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Current time:0:00Total duration:12:56

Video transcript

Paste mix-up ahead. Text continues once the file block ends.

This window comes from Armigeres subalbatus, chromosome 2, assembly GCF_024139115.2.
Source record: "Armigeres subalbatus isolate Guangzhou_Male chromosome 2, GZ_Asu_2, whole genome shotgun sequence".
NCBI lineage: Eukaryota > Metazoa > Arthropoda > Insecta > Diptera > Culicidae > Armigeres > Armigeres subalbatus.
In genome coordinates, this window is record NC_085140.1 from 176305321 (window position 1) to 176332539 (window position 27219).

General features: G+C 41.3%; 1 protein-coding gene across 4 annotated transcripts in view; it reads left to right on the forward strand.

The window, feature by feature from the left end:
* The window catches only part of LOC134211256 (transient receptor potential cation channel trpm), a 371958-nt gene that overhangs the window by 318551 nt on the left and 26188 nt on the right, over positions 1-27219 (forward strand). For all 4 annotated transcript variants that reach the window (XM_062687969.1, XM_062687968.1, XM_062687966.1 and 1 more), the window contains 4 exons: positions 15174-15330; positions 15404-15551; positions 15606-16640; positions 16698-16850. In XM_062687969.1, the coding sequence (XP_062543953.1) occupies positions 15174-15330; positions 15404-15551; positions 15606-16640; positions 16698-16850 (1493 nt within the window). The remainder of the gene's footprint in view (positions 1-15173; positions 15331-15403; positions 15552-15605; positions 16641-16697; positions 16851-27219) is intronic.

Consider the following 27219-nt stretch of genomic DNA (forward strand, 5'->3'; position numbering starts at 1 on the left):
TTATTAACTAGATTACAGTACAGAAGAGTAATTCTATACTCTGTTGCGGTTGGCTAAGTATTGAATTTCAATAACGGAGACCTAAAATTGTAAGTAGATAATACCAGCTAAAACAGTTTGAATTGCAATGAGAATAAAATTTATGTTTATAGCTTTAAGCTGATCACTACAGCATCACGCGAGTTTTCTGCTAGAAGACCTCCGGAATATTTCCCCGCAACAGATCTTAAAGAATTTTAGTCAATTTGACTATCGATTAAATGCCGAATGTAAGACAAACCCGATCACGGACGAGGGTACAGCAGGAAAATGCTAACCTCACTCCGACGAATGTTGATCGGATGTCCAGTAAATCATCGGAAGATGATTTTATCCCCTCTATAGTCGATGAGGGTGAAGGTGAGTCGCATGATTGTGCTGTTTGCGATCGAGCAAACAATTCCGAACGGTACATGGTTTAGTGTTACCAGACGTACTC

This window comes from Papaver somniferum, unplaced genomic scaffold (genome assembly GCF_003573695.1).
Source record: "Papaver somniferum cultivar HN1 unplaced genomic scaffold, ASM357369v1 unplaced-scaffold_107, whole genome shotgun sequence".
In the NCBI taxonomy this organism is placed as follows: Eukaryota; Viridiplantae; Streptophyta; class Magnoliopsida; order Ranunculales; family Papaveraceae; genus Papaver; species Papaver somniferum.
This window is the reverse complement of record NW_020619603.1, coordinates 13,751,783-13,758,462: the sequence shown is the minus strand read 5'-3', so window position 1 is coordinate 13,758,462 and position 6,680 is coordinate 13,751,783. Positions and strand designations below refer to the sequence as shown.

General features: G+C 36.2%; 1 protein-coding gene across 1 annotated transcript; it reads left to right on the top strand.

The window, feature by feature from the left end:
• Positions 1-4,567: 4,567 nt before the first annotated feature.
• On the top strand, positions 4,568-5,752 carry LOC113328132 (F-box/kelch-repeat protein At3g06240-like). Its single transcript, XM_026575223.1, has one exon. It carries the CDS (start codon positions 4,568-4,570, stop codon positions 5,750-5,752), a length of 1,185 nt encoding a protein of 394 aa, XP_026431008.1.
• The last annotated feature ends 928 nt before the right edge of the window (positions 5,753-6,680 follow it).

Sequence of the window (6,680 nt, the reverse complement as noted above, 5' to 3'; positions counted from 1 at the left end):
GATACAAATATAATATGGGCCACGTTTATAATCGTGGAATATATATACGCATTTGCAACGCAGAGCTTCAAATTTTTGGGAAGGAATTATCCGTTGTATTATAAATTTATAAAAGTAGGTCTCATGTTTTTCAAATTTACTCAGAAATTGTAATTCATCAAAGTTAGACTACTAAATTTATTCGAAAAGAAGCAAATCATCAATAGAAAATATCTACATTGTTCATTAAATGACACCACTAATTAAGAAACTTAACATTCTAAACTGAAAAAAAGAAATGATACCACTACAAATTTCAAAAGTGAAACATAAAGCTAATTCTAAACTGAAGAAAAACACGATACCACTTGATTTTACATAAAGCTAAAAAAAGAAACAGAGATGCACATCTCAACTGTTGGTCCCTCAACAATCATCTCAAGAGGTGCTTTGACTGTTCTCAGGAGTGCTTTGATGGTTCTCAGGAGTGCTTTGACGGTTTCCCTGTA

in the last video I promised you that I would show a concrete example of electrophilic aromatic substitution so let's do that right here so let's say we have some benzene we've got some benzene we've got some benzene it's a solution with some molecular bromine so I'll draw the molecular bromine like this so it's one bromine right there it has one two three four five six seven valence electrons and it's bonded to another bromine that has one two three four five six seven electrons and these two guys in the middle are bonded to each other they can kind of act as an electron pair or make bro means feel like they have eight electrons this guy thinks he has a magenta one that guy thinks he has the blue one and let's say we have some iron bromide in our mix as well and we're going to see is that this is going to catalyze the reaction so the iron bromide we have some iron it's bonded to three bro means it's bonded to three bro means just like that so we haven't seen iron bromide much but the way I think about it is that bromine molecules are much more electronegative than the iron so even though these look like fair covalent bonds if we thought about oxidation these guys are going to be hogging the electrons this actually would have an oxidation number of three and in reality they are hogging the electrons they are more electronegative so the way I think about it is that this iron will have a slightly positive charge because the electrons are being hogged away from it from it so it wouldn't mind to gain an electron or it might want to accept an electron it might want to act as a Lewis acid remember the Lewis acid will accept an electron so this might want to act as a Lewis as a lewis acid so who can it NAB electrons from well maybe get an AB an electron from this bromine right here and you know I'm not saying that this is always going to occur but under the right circumstances if they bump into each other with the right energies it can happen so this electron let me do it in a different color that I haven't used yet this green color let's say this electron right here gets nabbed by that iron then what do we have well then we have a situation we have this bromine the blue one with one two three four five six seven valence electrons we have the magenta bromine with with one two three four five now it only has the sixth valence electron right here the seventh got nabbed by the iron so the iron has the seventh valence electron and then you have the rest of the molecule so then you have your iron you have your iron and it's attached of course to the three bro means to the three to the three bro means just like that and then our bonds these guys were bonded they still are bonded and now these guys are bonded these were in a pair this electron jumped over to the iron now we have another Bond but because this bromine lost an electron it was neutral it lost an electron it now has a positive charge it now has a positive charge and the iron now that it gained this electron now has a negative charge it now has a negative charge so let's think about what's going to happen now now we're going to get the we're going to bring the benzene into the mix so let me redraw the benzene let me redraw the benzene just like that and we have this double bond that double bond and then just to make things clear let me draw this double bond with the two electrons on either end so we have an orange electron you have your green electron right over there and I'll draw the double bond as being green now let's think about this molecule right here we have a bromine with a positive charge bromine czar really really a really electronegative you might see them with a negative charge with a positive charge it really wants to grab an electron and in the right circumstances you can imagine where it really wants to grab it really really really really wants to grab that electron right there so maybe if there's just some way it could pull this electron but the only way it could pull this electron is maybe if this because if it just took that electron then this bromine would have a positive charge which is cool so this bromine maybe would want to pull an electron if this guy gets an electron then this guy can get an electron so you can imagine this thing this thing as a whole really really wants to grab an electron it might be very good at doing it so this is our strong electrophile so what actually will happen in the bromination of this benzene ring and let me draw some hydrogen's here just to make just to make things clear we already have we already have hydrogen's on all of these carbons sometimes important to visualize this when we're doing electrophilic aromatic substitutions so we already have a hydrogen on all of these molecules so maybe this is so electrophilic it can actually break the aromatic ring nab this electron right there so maybe this electron right there this electron right there goes to the bromine goes to there maybe I should even drew it this way just so you make it clear kind of replaces that one although it you know obviously the electrons are a bit fungible so maybe it goes over there and then when it goes to this let me make it clear it's going to the blue bromine so this electron right here goes to the blue bromine if that if the blue bromine gets an electron then it can let go of this blue electron so this blue electron can then go to this bromine right over here and then what is our situation look like well if we have that then let me draw our benzene ring first we have our benzene ring first let me draw the benzene ring benzene ring this double bond that double bond let me draw all of the hydrogen's one hydrogen one duman's purple one atom in purple so we have one hydrogen two hydrogen's three hydrogen's four hydrogen's five hydrogen's and six hydrogen's this orange electron is still with this carbon right here so this orange electron is still with this carbon right here but that electron got nabbed by this bromine so that electron got nabbed by this bromine right over here by that bromine I've kind of flipped it around and now it has its other six valence electrons two three four five six the electron got taken away from this carbon so now that carbon will have a positive charge but we saw in the last video it's actually resonance stabilized that electron could jump there that electron can jump there so it's not as stable as a nice nice aromatic benzene ring like this but it's not a ridiculous carbo cation it's stable enough for it to exist for some small amount of time while we kind of hit our transition state and then this molecule over here what's it going to look like what's it going to look like well this bromine had a positive charge it had a positive charge now it gained an electron let me draw it so you have you have your bromine you have your bromine it gained an electron so now it is neutral again so let's see it had the one one two three four five six now gain this blue electron so now seven valence electrons back to being neutral it's bonded to the iron bromide bonded to the iron bromide we draw the bro means one two three and so we've given this for this blue bromine to the benzene ring but it's not happy here it doesn't want to break its aromatisse ax t it wants an electron back so how can it gain an electron back well this thing actually let me make it very clear let me make it clear this thing had a negative charge this thing had a negative charge right here so you can imagine send this we had this electron right here so maybe this thing right over here can now act as an actual base it can nab a proton off of the benzene ring just like we saw in the last video this is now the base this whole complex to some degree acted as a strong electrophile now that we got one rid of one of these bro means this thing might want to grab a proton now since it is positive and will act as our base and will nab one of these protons if it NAB's the proton then the leftover electron is still there that electron is still there let me do that front color that electron is still dude in red that electron is still there and then that electron can be given to that original carbo-cation and we'll have a nice aromatic ring again so how would that look so you could imagine you could imagine a situation where this electron this green electron right here gets given given to the hydrogen nucleus if it's given to that hydrogen nucleus then this red electron right here can then be given to the carbo-cation and then what are we left with what are we left with well we have our we draw what we started with so we have our ring we have this double bond and that double bond right there now let me draw all of our hydrogen's we have this hydrogen that hydrogen this one over here this one over here and we have this one over here now this hydrogen just now got nabbed so this hydrogen over here got nabbed it got given actually the hydrogen nucleus got given this green electron it got given this green electron which is paired with this magenta one right over here so it's paired with this magenta one right over here so it is now bonded to the bromine we now have hydrogen bromide and this had one two three four five six other valence electrons I'll keep I'll keep the colors consistent and this is now bonded now this electron went away from the iron so the iron will now lose its negative charge the iron bromide so now it is back in its original form it is now back in its original form so we have our iron bonded to three bro means we are bonded to three bro means just like that it has lost its negative charge and this this electron right here has now gone to the carbo cation so that electron right there has now gone to the carbo cation it is right there so this bond you can imagine is now part you can imagine it now being this double bond so it was magenta so I'll draw it in magenta just there and we can't forget the whole point of this whole video was the bromination so now we now have this bromo group there so we have this orange electron is right over here and it is bonded to it is bonded to that bromine it is bonded to that bromine just like that and we have brominated the benzene ring using and just let's be clear we had a negative charge and a positive charge now it's cancelled out the thing with the negative charge gave an electron to the positive charge it is now neutral that is now neutral now let's be clear and what happened here we want to just to map it to what we saw before we had a benzene ring right here we have no strong electrophile or strong base yet it had to become a strong electrophile when this thing gave an electron to the iron bromine became this larger molecule now this whole thing can act as a pretty strong electrophile this grabbed an electron it broke though it broke the aromatisse 'ti of the benzene ring but just long enough long enough for this bromine to form but once this bromine it gained an electron and then and bonded to the benzene gave and then gave up an electron to this other bromine that really wanted to get an electron because it had a positive charge and then once it got it now this whole thing acted as the base so we kind of have the same molecule changing up a little bit acting as an electrophile or acting as a base and then once it acts as a base this bromine this magenta bromine NAB's the proton allows this electron to go back to that carbo cation and then we're left with the iron broma bromide again so this thing really didn't change through the whole reaction that's why we can call it a catalyst it wasn't one of the reagents one of the reactants in the reaction hopefully you found that vaguely interesting